Top Tips for giving presentations in a second language

Generally, I seem to lead a bit of a charmed life on twitter. I know it’s supposed to be full of angry trolls, but my experience is much friendlier than that. I often tweet questions or appeals for advice, and sometimes people really come through.

My latest exercise in canvassing the wisdom of crowds was asking for their top tips for giving presentations in another language. I pride myself on being a reasonable Spanish speaker, but there’s no question that giving a talk or a powerpoint is different for me en español. More stressful. I’m not as smart, can’t think on my feet, sometimes say really weird or embarrassing things (OK, maybe not that different then).

Here’s what the tweeps came up with, divided up roughly into how to prep, how to speak, and how to manage the interaction

How to Prep

Write out the talk, practice out loud, maybe even record it in advance and get a native speaker to listen and point out any major no-nos.

y ahora en español……

Get into role: read something in the same language beforehand to get your linguistic juices flowing; write down a list of keywords on your topic (on paper or in notes on your slides), but also linking phrases if they don’t come naturally

How to Speak

Swallow your pride/don’t take yourself too seriously – apologise in advance; give the audience permission to laugh at your blunders. Don’t try and tell jokes – in this language, you are the joke. Get over it. In fact, use it to engage people.

Repeat yourself more often, in different ways, so if one version is complete gibberish, the other might still land.

Visuals: lots of pics, a roadmap you can come back to, enumerated lists. They can all help guide the bewildered audience through the linguistic torment of your presentation.

Managing the Interaction

Hand over the stick earlier. Invite native speakers in the audience to give their views on points where you are stumbling.

One question at a time at Q&A, and better to ask your host to translate (if they can) than answer a different question to the one asked…..

Fantastic advice – thanks to Alistair Leadbetter, Deborah Doane, Peter Evans, Milenko Fadic, Oscar Gomez, Dan Honig, Matthieu Lohr, Marinke van Riet, Haley Stevenson, Sofia V, Linda Yohannes

And now over to the rest of you to add your thoughts

And just because I haven’t reposted it for a while, and it’s vaguely relevant, here’s a table of What Brits Say v What They Mean…….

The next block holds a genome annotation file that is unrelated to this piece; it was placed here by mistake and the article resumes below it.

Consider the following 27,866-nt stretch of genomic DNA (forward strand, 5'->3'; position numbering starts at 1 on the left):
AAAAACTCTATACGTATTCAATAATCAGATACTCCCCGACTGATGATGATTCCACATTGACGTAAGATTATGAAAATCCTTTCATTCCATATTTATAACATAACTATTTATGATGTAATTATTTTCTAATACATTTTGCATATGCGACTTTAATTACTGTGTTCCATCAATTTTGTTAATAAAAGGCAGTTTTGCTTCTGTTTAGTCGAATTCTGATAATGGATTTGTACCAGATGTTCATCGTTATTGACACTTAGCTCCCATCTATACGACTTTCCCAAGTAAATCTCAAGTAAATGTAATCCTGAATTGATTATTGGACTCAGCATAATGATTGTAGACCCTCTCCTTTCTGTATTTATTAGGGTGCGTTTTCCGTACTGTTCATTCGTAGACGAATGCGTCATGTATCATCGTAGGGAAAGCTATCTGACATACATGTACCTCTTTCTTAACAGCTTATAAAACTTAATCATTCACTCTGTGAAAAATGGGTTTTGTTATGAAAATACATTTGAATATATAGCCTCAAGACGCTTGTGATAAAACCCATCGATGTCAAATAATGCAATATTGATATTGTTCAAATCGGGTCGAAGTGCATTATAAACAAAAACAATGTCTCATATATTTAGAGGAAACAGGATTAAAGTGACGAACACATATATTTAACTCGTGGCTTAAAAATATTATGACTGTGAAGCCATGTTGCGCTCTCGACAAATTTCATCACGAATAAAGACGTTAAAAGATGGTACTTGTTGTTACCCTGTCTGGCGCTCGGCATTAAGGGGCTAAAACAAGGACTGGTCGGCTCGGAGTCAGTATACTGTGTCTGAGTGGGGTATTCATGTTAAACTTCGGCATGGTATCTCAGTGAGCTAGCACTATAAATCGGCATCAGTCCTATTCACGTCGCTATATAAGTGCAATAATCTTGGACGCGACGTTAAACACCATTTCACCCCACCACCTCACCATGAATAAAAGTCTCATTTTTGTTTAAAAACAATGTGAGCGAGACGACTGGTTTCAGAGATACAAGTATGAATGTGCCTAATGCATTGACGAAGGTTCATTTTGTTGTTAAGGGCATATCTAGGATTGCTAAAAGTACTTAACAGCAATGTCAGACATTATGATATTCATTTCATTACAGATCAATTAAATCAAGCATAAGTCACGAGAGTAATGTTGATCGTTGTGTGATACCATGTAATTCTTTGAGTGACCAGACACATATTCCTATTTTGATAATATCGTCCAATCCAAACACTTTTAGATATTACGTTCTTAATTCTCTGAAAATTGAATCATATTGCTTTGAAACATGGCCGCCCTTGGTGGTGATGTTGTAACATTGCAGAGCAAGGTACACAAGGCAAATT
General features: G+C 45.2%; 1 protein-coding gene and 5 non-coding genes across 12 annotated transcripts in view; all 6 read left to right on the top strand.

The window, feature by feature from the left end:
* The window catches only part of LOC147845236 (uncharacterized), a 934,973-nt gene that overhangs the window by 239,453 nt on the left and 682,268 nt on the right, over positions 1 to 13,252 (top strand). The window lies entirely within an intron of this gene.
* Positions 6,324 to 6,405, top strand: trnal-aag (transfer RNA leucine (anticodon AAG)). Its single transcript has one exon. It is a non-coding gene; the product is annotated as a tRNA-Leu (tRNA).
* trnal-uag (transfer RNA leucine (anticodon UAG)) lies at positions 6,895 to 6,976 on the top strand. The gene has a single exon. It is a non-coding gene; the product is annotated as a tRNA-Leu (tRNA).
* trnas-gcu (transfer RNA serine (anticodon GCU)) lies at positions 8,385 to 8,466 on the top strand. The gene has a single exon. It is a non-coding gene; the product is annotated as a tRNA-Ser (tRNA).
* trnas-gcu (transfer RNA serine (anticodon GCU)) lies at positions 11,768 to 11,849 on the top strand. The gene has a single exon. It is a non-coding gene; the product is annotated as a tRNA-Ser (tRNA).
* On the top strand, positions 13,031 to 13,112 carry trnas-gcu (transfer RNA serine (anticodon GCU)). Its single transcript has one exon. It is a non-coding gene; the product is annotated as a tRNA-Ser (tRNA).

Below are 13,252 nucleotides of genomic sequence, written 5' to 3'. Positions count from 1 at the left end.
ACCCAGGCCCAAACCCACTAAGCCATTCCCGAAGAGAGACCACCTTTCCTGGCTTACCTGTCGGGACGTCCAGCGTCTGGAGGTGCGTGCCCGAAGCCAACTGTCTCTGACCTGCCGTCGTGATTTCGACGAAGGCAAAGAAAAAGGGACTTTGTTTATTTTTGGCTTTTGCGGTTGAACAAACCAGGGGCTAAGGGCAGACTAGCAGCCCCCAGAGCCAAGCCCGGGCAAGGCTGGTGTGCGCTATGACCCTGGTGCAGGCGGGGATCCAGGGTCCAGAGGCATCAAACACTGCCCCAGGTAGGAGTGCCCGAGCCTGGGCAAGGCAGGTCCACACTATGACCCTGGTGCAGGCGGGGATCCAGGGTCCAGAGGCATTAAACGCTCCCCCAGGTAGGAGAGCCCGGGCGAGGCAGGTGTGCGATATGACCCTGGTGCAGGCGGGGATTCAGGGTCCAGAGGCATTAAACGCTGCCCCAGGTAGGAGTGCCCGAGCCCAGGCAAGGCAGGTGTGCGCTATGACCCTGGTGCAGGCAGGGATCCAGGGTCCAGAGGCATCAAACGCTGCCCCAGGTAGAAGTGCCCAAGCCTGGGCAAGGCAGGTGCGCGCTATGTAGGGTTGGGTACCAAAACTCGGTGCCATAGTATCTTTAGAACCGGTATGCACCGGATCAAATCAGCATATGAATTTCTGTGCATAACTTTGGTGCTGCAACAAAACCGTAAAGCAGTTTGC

Subscribe to our Newsletter

You can unsubscribe at any time by clicking the link in the footer of our emails. For information about our privacy practices, please see our Privacy Policy.

We use MailChimp as our marketing platform. By subscribing, you acknowledge that your information will be transferred to MailChimp for processing. Learn more about MailChimp's privacy practices here.

Comments

4 Responses to “Top Tips for giving presentations in a second language”
  1. Good advice, but it does depend on the type of presentation.

    Yes lots of pics if you’re giving a general talk, an inspiring intro etc. But if you’re giving a technical talk, or trying to get over something new or tricky, then ignore the advice about few words on your ppt and print the salient points at least. A few extra slides at the end too, so that listeners can download the presentation afterwards and try to figure out what you have been saying in more detail.

    Another thing (I’ve found this especially with US mediated events): they want your ppt long in advance of the talk so that they can go through it and ‘format’ it. I’ve known cases where they have changed words and altered the meaning. Unless you are certain that you can review their revisions, hand your ppt to the projectionist just before the start of the session!

    And if you work for an institute that has a mania for insisting on a corporate-style slide format that includes tiny pale typeface, change it, because your talk maybe in a room with a dodgy beamer and the sunlight streaming in.

    If you are kicking off the event, you could try assembling some pics to spool through as they are filing in. With luck your hosts might be willing to let you add music too, it can be very effective to create the right mood, especially for a serious topic.

  2. Robin Ford

    Great! Now how about tips for those speaking to a group where that language is not the first language of the listeners. I am often grinding my teeth listening to long sentences, jargon, speech that is too fast, every phrase connected with “right’, ‘you know’ ‘um’, ‘so’, and on. Oh, there are 4 tips.

    • Duncan Green

      Yeah, I’m really bad at that – e.g. still use weird cultural references and favourite turns of phrase, even if ppl don’t understand them. Actually jargon often translates better than ‘normal’ English, in my experience – ppl are used to hearing words like governance and accountability, not so much ‘that won’t butter anyone’s parsnips’…..

  3. SF

    Not super sensitive saying that “Don’t try and tell jokes – in this language, you are the joke.”… to an audience of people who are often NOT native speakers…

Leave a Reply

Your e-mail address will not be published. Required fields are marked *

This site uses Akismet to reduce spam. Learn how your comment data is processed.